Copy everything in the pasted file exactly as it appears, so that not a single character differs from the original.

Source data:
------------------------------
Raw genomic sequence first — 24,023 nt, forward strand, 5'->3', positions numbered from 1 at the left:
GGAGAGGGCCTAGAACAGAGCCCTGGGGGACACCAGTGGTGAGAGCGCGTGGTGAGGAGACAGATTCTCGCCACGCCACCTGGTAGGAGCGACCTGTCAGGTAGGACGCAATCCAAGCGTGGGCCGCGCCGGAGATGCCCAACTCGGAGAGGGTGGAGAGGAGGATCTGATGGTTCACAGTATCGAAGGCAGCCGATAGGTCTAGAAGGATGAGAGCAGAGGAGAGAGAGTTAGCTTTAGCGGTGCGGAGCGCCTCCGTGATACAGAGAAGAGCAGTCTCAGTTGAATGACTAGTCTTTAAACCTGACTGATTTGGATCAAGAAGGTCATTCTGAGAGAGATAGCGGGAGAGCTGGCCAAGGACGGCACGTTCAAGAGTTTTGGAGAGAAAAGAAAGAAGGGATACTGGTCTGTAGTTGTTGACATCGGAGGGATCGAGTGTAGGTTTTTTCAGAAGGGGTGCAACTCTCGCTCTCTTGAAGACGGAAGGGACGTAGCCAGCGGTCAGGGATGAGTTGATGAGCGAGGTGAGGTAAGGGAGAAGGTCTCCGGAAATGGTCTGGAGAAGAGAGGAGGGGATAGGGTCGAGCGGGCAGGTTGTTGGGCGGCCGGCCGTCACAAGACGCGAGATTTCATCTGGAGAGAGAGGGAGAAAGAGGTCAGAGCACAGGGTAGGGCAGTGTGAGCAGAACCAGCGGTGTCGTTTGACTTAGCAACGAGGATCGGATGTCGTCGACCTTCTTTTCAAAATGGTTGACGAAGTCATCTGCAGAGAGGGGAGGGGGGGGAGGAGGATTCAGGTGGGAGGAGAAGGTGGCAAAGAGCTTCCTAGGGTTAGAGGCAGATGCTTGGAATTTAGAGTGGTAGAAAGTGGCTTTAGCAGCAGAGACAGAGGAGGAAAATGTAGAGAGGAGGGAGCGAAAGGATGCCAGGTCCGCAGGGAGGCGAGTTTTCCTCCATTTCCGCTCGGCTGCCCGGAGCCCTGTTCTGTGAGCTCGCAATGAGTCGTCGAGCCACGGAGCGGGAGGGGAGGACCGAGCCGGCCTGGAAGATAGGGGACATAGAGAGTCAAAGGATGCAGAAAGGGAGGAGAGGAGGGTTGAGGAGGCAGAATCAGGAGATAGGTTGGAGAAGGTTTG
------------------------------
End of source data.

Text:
Raw genomic sequence first — 24,023 nt, forward strand, 5'->3', positions numbered from 1 at the left:
GGAGAGGGCCTAGAACAGAGCCCTGGGGGACACCAGTGGTGAGAGCGCGTGGTGAGGAGACAGATTCTCGCCACGCCACCTGGTAGGAGCGACCTGTCAGGTAGGACGCAATCCAAGCGTGGGCCGCGCCGGAGATGCCCAACTCGGAGAGGGTGGAGAGGAGGATCTGATGGTTCACAGTATCGAAGGCAGCCGATAGGTCTAGAAGGATGAGAGCAGAGGAGAGAGAGTTAGCTTTAGCGGTGCGGAGCGCCTCCGTGATACAGAGAAGAGCAGTCTCAGTTGAATGACTAGTCTTTAAACCTGACTGATTTGGATCAAGAAGGTCATTCTGAGAGAGATAGCGGGAGAGCTGGCCAAGGACGGCACGTTCAAGAGTTTTGGAGAGAAAAGAAAGAAGGGATACTGGTCTGTAGTTGTTGACATCGGAGGGATCGAGTGTAGGTTTTTTCAGAAGGGGTGCAACTCTCGCTCTCTTGAAGACGGAAGGGACGTAGCCAGCGGTCAGGGATGAGTTGATGAGCGAGGTGAGGTAAGGGAGAAGGTCTCCGGAAATGGTCTGGAGAAGAGAGGAGGGGATAGGGTCGAGCGGGCAGGTTGTTGGGCGGCCGGCCGTCACAAGACGCGAGATTTCATCTGGAGAGAGAGGGAGAAAGAGGTCAGAGCACAGGGTAGGGCAGTGTGAGCAGAACCAGCGGTGTCGTTTGACTTAGCAACGAGGATCGGATGTCGTCGACCTTCTTTTCAAAATGGTTGACGAAGTCATCTGCAGAGAGGGGAGGGGGGGGAGGAGGATTCAGGTGGGAGGAGAAGGTGGCAAAGAGCTTCCTAGGGTTAGAGGCAGATGCTTGGAATTTAGAGTGGTAGAAAGTGGCTTTAGCAGCAGAGACAGAGGAGGAAAATGTAGAGAGGAGGGAGCGAAAGGATGCCAGGTCCGCAGGGAGGCGAGTTTTCCTCCATTTCCGCTCGGCTGCCCGGAGCCCTGTTCTGTGAGCTCGCAATGAGTCGTCGAGCCACGGAGCGGGAGGGGAGGACCGAGCCGGCCTGGAAGATAGGGGACATAGAGAGTCAAAGGATGCAGAAAGGGAGGAGAGGAGGGTTGAGGAGGCAGAATCAGGAGATAGGTTGGAGAAGGTTTG